Why did you decide to pursue a graduate degree?
I have always been interested in how music is put together and how and why it makes sense to us. During my undergraduate degree, I was inspired by faculty members who encouraged me to ask deeper questions about musical structure and engage with music not only as a listener and as a performer, but from an investigative perspective. Recent conversations about unjust hierarchies of repertoire - what we implicitly deem fit to teach or unworthy of attention - have served as a platform for beginning this research.
Why did you decide to study at UBC?
UBC offers a rich interdisciplinary environment. At UBC, I am able to learn from conversations and courses taken not only with experts in my field, but also from experts in critical theory and educational research. This contact has been invaluable to shaping my research strategy!
What is it specifically, that your program offers, that attracted you?
Above all else, I appreciate the openness that the music faculty at UBC practices towards creative avenues of research. In my case, I have felt encouraged to integrate plans for gathering qualitative data alongside purely musical pursuits.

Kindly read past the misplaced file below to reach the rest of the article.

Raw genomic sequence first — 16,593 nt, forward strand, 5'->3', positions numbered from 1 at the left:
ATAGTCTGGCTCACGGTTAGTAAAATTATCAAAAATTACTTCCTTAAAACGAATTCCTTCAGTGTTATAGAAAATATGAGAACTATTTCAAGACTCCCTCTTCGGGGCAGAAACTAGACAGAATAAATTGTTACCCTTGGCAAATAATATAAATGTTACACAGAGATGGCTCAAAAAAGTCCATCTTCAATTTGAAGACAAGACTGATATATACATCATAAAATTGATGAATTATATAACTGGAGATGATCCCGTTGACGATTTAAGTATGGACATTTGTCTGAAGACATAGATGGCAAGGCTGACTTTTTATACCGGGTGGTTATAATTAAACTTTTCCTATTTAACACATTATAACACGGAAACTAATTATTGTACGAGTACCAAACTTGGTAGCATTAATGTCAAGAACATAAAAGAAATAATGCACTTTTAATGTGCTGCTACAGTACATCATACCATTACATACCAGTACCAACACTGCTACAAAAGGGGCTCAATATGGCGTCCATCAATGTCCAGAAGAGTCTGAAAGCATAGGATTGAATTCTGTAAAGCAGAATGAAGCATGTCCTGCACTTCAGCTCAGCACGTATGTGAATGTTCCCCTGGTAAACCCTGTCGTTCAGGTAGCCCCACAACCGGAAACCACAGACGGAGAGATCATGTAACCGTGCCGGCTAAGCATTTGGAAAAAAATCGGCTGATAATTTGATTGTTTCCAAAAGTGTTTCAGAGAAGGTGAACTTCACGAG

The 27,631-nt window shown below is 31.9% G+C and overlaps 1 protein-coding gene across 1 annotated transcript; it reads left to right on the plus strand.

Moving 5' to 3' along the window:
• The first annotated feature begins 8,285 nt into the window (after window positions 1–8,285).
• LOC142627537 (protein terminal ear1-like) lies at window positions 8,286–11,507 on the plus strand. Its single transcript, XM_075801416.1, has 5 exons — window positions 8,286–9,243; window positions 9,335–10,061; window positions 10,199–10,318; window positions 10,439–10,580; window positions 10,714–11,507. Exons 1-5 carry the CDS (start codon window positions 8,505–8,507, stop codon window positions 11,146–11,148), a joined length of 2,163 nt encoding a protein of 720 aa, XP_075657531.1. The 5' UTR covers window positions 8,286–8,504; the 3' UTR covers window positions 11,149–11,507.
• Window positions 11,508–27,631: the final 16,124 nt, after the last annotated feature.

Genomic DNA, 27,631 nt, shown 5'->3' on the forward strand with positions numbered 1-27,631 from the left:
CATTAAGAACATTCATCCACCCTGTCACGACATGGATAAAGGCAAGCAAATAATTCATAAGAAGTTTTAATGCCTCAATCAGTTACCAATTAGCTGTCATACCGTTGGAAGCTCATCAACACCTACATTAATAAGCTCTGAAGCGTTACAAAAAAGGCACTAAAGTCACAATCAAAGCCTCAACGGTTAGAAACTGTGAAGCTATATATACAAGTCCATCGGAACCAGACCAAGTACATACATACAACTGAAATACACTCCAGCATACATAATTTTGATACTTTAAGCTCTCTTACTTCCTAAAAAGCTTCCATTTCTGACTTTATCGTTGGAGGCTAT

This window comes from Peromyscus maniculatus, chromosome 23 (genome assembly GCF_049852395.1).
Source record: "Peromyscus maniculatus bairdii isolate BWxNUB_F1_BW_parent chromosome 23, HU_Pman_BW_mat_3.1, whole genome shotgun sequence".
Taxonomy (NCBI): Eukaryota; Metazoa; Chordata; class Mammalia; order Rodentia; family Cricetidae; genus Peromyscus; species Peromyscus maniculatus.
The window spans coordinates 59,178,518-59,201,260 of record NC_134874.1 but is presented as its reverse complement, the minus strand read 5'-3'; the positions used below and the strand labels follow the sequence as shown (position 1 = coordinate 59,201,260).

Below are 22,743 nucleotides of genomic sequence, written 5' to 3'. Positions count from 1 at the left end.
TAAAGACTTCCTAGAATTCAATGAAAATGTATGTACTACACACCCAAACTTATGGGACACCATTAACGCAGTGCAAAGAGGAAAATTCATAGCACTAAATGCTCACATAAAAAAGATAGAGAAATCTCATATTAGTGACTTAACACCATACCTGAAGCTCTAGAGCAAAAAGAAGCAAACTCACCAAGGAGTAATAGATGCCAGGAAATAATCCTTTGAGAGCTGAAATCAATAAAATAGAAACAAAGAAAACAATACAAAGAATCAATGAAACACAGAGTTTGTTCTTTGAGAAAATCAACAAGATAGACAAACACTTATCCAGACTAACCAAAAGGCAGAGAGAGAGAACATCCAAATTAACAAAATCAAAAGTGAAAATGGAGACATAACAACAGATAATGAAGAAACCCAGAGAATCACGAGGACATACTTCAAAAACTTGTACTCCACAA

What was the best surprise about UBC or life in Vancouver?
Vancouver is in such wonderful contact with nature - I love being so close to beaches and trails. I didn't expect it to be so easily accessible!
What aspect of your graduate program do you enjoy the most or are looking forward to with the greatest curiosity?
I am very excited to begin researching in earnest, and being able to share ideas with colleagues as a member of a community of scholars.
What aspects of your life or career before now have best prepared you for your UBC graduate program?
I will be honest: taking a break from school and experiencing upheavals - geographically, personally - have been invaluable in preparing me to enter this graduate program. We often get so focused on our work that we risk losing sight of what else is around us, or not knowing what to do when this "what else" challenges us. Taking some time to make the "what else" the focus has taught me so much about how to contextualize my graduate study.
What advice do you have for new graduate students?
I'm currently entering my second year as a PhD student - after a tumultuous first year getting used to an entirely new city, trying many reading/listening/annotating/conference-note-taking strategies with varying results, and experiencing a ton of impostor syndrome, I only have two pieces of advice: ask your supervisor about your progress regularly, and listen when your colleagues and faculty tell you positive things!